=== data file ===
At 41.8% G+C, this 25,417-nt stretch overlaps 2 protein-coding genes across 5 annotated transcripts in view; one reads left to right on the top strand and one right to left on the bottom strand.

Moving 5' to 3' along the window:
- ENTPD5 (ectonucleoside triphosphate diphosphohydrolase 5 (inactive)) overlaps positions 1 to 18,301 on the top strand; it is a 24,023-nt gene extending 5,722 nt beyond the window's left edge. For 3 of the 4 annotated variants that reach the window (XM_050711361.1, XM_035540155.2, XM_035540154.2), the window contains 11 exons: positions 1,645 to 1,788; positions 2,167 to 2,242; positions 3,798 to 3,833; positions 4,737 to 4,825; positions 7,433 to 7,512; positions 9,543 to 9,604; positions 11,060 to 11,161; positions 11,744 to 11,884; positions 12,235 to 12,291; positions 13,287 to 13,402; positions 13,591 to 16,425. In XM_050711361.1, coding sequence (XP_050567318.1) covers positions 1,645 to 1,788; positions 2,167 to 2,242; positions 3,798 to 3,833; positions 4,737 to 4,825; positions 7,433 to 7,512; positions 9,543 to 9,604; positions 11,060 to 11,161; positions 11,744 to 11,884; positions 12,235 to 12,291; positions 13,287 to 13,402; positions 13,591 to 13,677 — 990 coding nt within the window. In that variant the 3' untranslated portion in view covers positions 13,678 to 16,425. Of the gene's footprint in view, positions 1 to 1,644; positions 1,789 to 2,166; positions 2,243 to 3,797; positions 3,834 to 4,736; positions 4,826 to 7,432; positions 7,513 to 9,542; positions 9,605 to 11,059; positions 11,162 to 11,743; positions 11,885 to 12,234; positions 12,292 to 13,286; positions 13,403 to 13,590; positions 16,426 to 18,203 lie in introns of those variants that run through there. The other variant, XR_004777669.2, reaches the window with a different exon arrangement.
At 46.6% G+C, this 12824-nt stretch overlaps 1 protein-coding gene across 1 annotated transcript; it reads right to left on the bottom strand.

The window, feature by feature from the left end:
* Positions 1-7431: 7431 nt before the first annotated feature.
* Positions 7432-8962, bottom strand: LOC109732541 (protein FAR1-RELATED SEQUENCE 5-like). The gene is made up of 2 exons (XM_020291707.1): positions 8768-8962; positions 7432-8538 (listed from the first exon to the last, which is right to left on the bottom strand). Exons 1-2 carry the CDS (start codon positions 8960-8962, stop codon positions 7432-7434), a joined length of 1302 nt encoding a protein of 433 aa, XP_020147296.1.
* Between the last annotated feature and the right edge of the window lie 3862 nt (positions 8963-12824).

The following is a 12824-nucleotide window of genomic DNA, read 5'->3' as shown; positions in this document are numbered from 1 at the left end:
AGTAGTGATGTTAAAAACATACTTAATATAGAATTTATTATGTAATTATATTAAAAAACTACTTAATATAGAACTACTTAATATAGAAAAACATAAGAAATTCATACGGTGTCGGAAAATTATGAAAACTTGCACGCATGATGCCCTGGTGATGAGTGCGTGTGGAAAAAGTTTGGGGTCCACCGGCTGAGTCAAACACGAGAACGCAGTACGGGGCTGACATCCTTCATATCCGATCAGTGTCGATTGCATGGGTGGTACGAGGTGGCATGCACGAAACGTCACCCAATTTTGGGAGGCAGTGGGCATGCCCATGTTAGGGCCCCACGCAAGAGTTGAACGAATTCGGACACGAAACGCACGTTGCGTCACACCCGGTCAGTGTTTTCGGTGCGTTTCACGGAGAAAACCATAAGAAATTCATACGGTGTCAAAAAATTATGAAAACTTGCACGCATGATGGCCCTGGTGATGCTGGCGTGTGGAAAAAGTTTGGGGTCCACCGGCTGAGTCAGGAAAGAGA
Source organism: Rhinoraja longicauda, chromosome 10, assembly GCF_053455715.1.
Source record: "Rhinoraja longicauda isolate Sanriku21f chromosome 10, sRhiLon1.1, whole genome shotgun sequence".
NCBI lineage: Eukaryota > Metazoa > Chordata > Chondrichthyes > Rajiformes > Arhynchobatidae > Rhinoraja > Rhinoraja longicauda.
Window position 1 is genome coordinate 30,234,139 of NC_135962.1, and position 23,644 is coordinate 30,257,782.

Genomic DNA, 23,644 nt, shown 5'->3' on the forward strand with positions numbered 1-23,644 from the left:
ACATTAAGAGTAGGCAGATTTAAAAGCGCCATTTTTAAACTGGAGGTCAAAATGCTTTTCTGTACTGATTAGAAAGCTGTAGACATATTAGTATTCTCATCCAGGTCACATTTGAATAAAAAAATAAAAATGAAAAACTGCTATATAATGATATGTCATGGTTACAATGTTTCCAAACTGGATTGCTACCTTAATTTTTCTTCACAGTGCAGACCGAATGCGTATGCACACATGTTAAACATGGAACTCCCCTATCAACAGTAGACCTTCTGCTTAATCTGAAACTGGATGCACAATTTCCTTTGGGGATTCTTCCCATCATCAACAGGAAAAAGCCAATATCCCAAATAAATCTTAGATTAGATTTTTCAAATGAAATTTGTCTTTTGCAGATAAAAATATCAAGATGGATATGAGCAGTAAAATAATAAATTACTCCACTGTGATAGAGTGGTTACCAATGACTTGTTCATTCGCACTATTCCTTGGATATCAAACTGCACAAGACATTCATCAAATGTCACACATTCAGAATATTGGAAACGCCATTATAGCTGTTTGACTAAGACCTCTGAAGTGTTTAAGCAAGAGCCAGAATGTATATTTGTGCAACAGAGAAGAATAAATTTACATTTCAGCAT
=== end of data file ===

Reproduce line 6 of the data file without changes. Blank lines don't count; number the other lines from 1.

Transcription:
* Positions 1-7431: 7431 nt before the first annotated feature.